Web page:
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Starving by Numbers

William Farr, Medical Statistics and the Social Aesthetics of Hunger

Andrew S. Mangham    University of Reading, UK    

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abstract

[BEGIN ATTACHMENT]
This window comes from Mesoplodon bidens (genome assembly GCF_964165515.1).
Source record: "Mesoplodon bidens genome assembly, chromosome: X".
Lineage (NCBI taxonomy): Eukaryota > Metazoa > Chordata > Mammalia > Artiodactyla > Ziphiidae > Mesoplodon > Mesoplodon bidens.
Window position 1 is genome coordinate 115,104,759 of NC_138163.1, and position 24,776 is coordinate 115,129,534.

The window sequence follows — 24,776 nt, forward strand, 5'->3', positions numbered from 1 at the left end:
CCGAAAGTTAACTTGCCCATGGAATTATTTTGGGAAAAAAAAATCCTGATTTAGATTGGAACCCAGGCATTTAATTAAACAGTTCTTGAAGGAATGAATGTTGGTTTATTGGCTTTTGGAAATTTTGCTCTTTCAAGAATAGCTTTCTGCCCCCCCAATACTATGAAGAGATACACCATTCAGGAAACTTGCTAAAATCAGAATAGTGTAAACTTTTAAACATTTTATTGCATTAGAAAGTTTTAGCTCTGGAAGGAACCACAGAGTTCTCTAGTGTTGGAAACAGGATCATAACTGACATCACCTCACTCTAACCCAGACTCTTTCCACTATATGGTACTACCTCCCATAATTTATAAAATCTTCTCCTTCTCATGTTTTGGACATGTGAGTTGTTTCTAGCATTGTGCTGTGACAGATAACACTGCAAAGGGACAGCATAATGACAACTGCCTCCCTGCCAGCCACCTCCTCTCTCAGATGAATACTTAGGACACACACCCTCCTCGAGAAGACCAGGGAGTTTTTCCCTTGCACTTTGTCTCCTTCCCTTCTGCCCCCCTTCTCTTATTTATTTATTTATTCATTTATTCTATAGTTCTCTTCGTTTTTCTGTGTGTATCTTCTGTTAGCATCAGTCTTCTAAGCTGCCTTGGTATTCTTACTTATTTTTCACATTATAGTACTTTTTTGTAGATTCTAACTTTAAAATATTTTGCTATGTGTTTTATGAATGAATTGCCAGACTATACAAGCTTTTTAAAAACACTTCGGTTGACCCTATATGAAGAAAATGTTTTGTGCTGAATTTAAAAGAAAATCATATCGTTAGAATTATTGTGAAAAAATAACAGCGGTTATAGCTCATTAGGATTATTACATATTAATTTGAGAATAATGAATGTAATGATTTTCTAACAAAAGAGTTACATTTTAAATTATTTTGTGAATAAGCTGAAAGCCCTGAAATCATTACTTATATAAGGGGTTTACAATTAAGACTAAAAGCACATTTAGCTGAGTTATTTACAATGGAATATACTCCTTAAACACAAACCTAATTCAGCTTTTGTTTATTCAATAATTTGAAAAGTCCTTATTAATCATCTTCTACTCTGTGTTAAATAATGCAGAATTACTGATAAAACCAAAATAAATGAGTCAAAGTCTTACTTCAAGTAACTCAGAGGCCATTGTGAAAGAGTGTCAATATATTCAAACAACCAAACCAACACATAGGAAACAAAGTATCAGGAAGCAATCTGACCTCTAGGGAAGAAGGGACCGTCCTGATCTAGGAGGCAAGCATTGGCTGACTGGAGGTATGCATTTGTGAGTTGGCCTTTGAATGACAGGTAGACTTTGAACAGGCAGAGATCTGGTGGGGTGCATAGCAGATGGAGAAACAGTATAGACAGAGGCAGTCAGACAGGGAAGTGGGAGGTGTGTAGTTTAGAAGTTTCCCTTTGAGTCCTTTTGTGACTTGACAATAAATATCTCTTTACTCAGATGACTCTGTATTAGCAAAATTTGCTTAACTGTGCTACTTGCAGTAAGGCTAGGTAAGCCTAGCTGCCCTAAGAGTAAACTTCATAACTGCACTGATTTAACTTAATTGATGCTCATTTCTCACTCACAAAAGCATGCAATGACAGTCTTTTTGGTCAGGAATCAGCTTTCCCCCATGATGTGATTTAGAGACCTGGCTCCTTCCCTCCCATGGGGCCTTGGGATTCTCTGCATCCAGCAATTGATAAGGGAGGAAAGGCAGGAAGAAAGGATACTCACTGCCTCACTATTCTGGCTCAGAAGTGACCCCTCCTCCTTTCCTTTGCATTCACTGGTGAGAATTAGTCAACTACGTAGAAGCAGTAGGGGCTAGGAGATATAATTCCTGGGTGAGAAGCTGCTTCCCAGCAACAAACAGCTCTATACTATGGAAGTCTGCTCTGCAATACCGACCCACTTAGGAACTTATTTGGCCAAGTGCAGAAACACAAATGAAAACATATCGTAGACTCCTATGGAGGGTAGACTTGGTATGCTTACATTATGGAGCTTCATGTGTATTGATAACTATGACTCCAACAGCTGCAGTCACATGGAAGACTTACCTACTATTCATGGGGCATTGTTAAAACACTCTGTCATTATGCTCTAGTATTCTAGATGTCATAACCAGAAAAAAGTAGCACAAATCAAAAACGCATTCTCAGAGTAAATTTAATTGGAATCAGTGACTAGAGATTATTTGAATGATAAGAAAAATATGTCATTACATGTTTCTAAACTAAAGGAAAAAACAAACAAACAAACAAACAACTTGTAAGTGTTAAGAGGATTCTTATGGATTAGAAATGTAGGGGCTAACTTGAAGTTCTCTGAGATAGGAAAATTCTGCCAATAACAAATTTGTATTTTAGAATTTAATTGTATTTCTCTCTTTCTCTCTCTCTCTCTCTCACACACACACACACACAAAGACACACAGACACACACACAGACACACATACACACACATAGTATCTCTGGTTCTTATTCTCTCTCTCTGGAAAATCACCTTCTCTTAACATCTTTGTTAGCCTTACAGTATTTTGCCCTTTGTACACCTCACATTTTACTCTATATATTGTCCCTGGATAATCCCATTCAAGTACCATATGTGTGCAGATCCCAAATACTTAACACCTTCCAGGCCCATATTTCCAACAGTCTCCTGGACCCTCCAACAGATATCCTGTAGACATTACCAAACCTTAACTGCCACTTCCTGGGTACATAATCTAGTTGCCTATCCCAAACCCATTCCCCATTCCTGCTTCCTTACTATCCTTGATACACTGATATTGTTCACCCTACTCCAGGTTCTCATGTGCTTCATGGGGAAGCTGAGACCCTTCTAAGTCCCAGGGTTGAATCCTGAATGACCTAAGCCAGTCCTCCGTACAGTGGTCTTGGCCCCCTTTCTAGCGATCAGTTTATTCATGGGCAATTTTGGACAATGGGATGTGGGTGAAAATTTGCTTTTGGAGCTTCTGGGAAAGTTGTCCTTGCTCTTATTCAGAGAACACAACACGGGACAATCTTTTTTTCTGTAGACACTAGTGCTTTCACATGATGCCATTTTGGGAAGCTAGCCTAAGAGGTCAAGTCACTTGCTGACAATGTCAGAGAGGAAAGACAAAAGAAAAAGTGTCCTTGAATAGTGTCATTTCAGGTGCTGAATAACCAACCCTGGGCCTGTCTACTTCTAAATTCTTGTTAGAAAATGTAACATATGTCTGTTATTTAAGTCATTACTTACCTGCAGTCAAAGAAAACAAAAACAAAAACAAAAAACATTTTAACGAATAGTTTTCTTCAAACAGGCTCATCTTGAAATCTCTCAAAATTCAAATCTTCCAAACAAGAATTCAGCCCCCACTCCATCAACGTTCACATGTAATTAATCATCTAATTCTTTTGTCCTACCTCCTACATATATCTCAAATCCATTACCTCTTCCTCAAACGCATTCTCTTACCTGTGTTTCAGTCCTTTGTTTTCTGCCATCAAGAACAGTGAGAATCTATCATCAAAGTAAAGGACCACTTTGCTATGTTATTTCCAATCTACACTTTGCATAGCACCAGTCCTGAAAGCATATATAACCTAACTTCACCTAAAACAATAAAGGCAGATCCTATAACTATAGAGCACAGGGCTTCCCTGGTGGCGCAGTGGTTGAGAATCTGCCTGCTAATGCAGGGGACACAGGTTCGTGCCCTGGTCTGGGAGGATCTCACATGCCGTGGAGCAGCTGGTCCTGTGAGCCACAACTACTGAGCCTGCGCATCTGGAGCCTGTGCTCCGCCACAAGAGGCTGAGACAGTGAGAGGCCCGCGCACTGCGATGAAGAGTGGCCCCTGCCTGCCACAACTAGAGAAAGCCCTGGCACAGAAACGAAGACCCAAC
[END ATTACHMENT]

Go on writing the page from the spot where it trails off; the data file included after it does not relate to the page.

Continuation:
This essay argues that Alton Locke (1850) by Charles Kingsley might be read as a response to a tension that emerged, in the nineteenth century, between the imperatives of political economy and medicine. The baggy, reference-laden nature of the novel offers a unique insight into the complex negotiations of what constitutes a narrative of hunger. These negotiations then form part of a discussion of the 'aesthetics' of hunger narratives, which became a central note in the statistical work of men like Edwin Chadwyck and William Farr. What Alton Locke suggests is that there is only an impure aesthetics of hunger; attempts to sanitise the issue by turning it into a series of facts and figures served only to make the matter worse.

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